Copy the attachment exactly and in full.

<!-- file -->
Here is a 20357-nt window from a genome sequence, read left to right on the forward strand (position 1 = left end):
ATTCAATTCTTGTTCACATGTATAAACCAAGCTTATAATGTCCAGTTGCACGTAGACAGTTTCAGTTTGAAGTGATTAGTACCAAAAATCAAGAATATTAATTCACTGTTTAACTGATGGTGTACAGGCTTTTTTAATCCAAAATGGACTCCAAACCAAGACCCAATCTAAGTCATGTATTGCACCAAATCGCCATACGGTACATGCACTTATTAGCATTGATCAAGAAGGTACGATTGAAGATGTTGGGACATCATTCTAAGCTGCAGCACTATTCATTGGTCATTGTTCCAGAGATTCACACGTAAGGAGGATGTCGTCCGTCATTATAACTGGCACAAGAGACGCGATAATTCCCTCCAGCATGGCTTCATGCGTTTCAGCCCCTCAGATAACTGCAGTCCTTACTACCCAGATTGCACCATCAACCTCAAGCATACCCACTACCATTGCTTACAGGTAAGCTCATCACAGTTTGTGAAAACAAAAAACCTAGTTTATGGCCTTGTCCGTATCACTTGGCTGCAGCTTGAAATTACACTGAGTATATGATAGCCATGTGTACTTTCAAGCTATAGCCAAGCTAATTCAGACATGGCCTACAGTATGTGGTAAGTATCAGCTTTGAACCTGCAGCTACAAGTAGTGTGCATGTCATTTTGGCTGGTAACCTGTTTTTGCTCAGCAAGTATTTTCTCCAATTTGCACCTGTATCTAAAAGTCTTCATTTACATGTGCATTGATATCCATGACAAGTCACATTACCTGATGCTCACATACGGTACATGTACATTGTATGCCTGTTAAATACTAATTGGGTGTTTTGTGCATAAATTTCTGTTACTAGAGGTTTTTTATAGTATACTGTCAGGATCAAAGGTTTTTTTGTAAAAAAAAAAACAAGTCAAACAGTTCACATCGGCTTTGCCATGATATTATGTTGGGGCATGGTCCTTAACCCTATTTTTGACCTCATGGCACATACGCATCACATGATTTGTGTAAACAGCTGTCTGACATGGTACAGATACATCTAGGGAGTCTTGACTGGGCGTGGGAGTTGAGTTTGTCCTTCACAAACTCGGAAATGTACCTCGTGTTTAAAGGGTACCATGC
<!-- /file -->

Here is a 20357-nt window from a genome sequence, read left to right on the forward strand (position 1 = left end):
ATTCAATTCTTGTTCACATGTATAAACCAAGCTTATAATGTCCAGTTGCACGTAGACAGTTTCAGTTTGAAGTGATTAGTACCAAAAATCAAGAATATTAATTCACTGTTTAACTGATGGTGTACAGGCTTTTTTAATCCAAAATGGACTCCAAACCAAGACCCAATCTAAGTCATGTATTGCACCAAATCGCCATACGGTACATGCACTTATTAGCATTGATCAAGAAGGTACGATTGAAGATGTTGGGACATCATTCTAAGCTGCAGCACTATTCATTGGTCATTGTTCCAGAGATTCACACGTAAGGAGGATGTCGTCCGTCATTATAACTGGCACAAGAGACGCGATAATTCCCTCCAGCATGGCTTCATGCGTTTCAGCCCCTCAGATAACTGCAGTCCTTACTACCCAGATTGCACCATCAACCTCAAGCATACCCACTACCATTGCTTACAGGTAAGCTCATCACAGTTTGTGAAAACAAAAAACCTAGTTTATGGCCTTGTCCGTATCACTTGGCTGCAGCTTGAAATTACACTGAGTATATGATAGCCATGTGTACTTTCAAGCTATAGCCAAGCTAATTCAGACATGGCCTACAGTATGTGGTAAGTATCAGCTTTGAACCTGCAGCTACAAGTAGTGTGCATGTCATTTTGGCTGGTAACCTGTTTTTGCTCAGCAAGTATTTTCTCCAATTTGCACCTGTATCTAAAAGTCTTCATTTACATGTGCATTGATATCCATGACAAGTCACATTACCTGATGCTCACATACGGTACATGTACATTGTATGCCTGTTAAATACTAATTGGGTGTTTTGTGCATAAATTTCTGTTACTAGAGGTTTTTTATAGTATACTGTCAGGATCAAAGGTTTTTTTGTAAAAAAAAAAACAAGTCAAACAGTTCACATCGGCTTTGCCATGATATTATGTTGGGGCATGGTCCTTAACCCTATTTTTGACCTCATGGCACATACGCATCACATGATTTGTGTAAACAGCTGTCTGACATGGTACAGATACATCTAGGGAGTCTTGACTGGGCGTGGGAGTTGAGTTTGTCCTTCACAAACTCGGAAATGTACCTCGTGTTTAAAGGGTACCATGC